Photo by Ernest Morales (Flickr)
Arthur Goldhammer is the current chair of the Seminar for Visiting Scholars at Harvard University's Center for European Studies. Holding a Phd in mathematics from MIT, he has worked as a translator since 1977, having translated more than one hundred and twenty books from French and most recently winning the FAF Translation prize in 2011 for his translation of Tocqueville's Ancien Régime and the Revolution. He serves on the editorial board for French Politics, Culture, and Society, and is currently working on a book about democracy in America since Tocqueville. His regular blogging about French politics can be found at http://www.artgoldhammer.blogspot.com/
What the French like to call “la classe politique” is in trouble. Exactly what is la classe politique? The term refers not just to professional politicians and elected officials but to a much larger group of people whose opinions, attitudes, and prejudices define the boundaries of what is considered “respectable” and “reasonable” public policy. This group includes journalists, academics, trade-union leaders, bankers, leading industrialists, top civil servants, and prominent media personalities.
A veteran of 1960s-era protest in the United States might be tempted to translate la classe politique as “the Establishment.” It is one of the ironies of history that the consensus politics that prevailed in the US in the 1950s established itself in France after the end of the Cold War, while the US now finds itself riven by insuperable ideological cleavages of the sort that once plagued France. The term “consensus politics” should not be allowed to mislead, however. Within a broad consensus about the rules of the political game, lively divisions remain. But those who wish to remain inside la classe politique do not challenge the rules of the game, and those rules impose limits on both what kinds of policies can be proposed and what sort of rhetoric can be used to justify them.
In the last five years, however, the French Establishment has fallen on hard times. Nicolas Sarkozy’s approval rating had dipped to an unprecedentedly low level before he was ousted in the 2012 election after just one term in office. His successor, François Hollande, has in turn seen his approval rating plummet even more rapidly than Sarkozy’s, dropping below his predecessor’s lowest score within 18 months of his election. Bitter disappointment with two successive presidencies, one of the center-right and the other of the center-left, has left many in France wondering either mainstream party has a solution for the multiple crises that have gripped the country. The incentive for ambitious politicians to challenge those limits has therefore increased. Thus the rise of populist parties of both the left and the right comes as no surprise.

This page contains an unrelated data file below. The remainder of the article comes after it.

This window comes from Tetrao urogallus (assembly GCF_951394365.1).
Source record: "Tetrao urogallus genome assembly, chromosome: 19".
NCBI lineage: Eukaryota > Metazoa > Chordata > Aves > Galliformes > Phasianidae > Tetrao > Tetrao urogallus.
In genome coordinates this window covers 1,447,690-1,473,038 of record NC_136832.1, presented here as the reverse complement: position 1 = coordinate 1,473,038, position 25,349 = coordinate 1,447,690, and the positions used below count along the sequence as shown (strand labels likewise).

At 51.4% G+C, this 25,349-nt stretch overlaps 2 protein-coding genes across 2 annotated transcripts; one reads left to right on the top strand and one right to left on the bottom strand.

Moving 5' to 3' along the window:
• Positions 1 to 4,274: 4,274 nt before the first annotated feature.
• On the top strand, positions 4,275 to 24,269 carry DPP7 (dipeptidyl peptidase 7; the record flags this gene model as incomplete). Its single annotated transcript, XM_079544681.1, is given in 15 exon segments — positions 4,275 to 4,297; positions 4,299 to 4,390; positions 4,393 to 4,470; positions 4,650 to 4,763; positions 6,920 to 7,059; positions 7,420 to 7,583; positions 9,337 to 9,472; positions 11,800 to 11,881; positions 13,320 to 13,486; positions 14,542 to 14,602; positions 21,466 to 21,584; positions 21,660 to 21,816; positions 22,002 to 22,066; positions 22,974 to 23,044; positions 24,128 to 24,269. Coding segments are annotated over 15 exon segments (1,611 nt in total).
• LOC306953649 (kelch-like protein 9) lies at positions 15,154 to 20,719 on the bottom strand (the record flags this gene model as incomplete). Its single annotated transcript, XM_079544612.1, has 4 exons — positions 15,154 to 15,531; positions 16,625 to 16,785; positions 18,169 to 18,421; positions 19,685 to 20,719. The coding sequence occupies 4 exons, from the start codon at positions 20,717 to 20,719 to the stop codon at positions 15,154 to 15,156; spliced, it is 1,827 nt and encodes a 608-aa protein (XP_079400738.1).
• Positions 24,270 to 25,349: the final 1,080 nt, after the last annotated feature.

The populist temptation in France is potent and permanent owing to the unique combination of a presidential regime, highly centralized institutional structure, and tightly integrated political and business elite whose members are trained in a small number of highly selective educational institutions. Confidence in the very constitutional structure of the regime therefore tends to wax and wane with confidence in the presidency, and with confidence in two successive presidencies at a low ebb, doubts about the nature of the regime and its fundamental commitments—to a more integrated Europe, relatively free international flows of goods, capital, and labor, and a generous welfare state extending at least some of its benefits to immigrants as well as citizens—have festered. Into this breach have stepped two skillful populists, Marine Le Pen on the far right of the political spectrum and Jean-Luc Mélenchon on the far left.
Rivalry between them is, as one might expect, intense. To date, Mme Le Pen has incontestably been the more successful of the two, and I will therefore concentrate on her Front National in the remainder of this essay. The reasons for her relative success tell us something about the perceived failures of la classe politique. She has mounted her attack on the status quo along three main axes: values, identity, and economic nationalism. The three axes intersect at a single point, however: national sovereignty.
The reason for this is clear. Since 2009, the European crisis has left most national governments of EU member states looking weak. Germany is of course the major exception to this rule, but the German exception only compounds the problem for other member state governments and most notably for France. This is because the preferred German solution to the problems of the European economy and polity as presently constituted is to impose rigid rules in place of democratic discretion. The Germans have internalized to an unprecedented degree an argument pioneered by neoliberal economists, which holds that governments granted too much fiscal discretion will always prefer to feather their own nests—to buy votes, in other words—with excessive spending. Having imposed on itself a constitutional balanced-budget rule, the German response to the recent crisis has been to bind its partners by the same type of rule with which Germany bound itself, notwithstanding differences between the German economy and the economies of other member states. Sarkozy, under pressure from bond ratings agencies and international speculators, felt he had no choice but to accede to Chancellor Merkel’s demands on this point. The capitulation of the formerly truculent Sarkozy, who in the early years of his presidency had forcefully criticized both the German government and the European Central Bank for passivity in the face of high unemployment and slow growth, shook the confidence of many in France, where voters had already rejected European constitutional treaty reform in a 2005 referendum.